4. PayPal for Bitcoins: PayPal is sent for cash, then Bitcoins are to be issued. With Bitcoins once they are send, they cannot be received back unless the person who owns the bitcoin address you send the coins to, sends it back to you.

1. The Mechanics: Usually innocent, though some malicious people are trying to claim others
PayPal accounts on the mistaken belief that the funds in the account are irrefutably theirs.

2. Avoidance: Don’t use PayPal for buying or selling Bitcoin. Really, the best option is to use one of the existing exchanges which allow you to do this as a part of their service.

5. Escrow Services: A person has something up for sale, or wants to buy. But can they trust the other side of the transaction? Whether you buy or sell, escrow services add a layer of verification which is not built into Bitcoin at all.

1. The Mechanics (Buying): The buyer and the escrow agent are secretly in cahoots for this version’s mechanics. The buyer claims to have a long history of transactions with this individual who can hold the funds in escrow. Buyers insist on this one agent—the scam relies on the seller agreeing to use this one agent. The funds are transferred and can be seen in the account of the person holding the funds. The seller ships, proves that the shipment is underway (usually with a non-reversible carrier, such as the postal service), and waits for the funds to clear. They never do, and the account with the funds in it either disappears or the person associated with it does. The buyer may also complain of being ripped off. But in any case, the buyer makes off with free (stolen) merchandise.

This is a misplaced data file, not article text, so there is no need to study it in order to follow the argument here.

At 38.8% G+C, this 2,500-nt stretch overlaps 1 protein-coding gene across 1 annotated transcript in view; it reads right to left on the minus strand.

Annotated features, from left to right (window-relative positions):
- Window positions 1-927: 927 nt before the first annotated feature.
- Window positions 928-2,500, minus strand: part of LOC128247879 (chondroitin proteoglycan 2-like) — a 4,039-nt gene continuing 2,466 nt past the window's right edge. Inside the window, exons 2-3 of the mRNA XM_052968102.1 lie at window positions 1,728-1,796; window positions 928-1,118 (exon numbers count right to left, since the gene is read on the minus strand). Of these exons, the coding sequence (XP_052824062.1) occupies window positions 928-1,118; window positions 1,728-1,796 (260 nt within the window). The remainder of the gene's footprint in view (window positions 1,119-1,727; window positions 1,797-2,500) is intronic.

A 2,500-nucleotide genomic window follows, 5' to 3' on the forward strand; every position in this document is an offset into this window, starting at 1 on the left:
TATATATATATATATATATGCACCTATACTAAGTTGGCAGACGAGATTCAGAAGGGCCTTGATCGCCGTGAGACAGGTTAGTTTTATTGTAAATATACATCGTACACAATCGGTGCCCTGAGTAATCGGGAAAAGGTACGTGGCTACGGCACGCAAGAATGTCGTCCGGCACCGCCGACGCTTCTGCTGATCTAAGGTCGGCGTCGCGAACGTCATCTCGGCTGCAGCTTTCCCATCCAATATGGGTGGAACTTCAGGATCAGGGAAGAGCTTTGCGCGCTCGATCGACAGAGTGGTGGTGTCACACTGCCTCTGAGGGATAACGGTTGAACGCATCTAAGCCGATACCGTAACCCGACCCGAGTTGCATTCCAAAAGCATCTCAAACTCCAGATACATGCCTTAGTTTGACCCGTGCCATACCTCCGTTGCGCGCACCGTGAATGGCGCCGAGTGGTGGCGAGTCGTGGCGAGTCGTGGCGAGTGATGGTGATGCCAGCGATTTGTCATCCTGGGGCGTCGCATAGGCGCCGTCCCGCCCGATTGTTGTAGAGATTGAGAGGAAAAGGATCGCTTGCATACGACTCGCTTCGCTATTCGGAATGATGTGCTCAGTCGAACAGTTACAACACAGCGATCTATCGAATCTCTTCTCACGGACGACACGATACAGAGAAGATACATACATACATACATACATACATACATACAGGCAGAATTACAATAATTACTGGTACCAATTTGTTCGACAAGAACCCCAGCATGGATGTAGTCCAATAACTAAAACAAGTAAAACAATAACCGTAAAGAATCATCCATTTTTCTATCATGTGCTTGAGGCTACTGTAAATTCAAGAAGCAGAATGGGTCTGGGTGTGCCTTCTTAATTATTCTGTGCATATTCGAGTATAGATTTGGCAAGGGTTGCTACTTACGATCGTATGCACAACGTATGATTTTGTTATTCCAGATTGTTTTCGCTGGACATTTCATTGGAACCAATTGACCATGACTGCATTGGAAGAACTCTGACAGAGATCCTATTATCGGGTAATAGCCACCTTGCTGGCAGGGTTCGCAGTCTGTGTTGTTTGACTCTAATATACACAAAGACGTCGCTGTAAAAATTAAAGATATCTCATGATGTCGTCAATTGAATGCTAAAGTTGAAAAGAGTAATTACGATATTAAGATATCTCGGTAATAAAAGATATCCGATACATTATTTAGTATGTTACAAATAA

2. The Mechanics (Selling): The seller and the escrow agent are secretly in cahoots for this version. The seller insists on using a particular agent for the transaction. Again, the funds are transferred but this time the seller uses a reversible carrier (such as UPS or DHL) who will gladly recall a shipment for a hefty fee based on the weight of the item, which may in fact be something worthless like shredded newspaper. Alternately, they might try to make a fake shipment number and claim to not know why it can’t be tracked on the web site.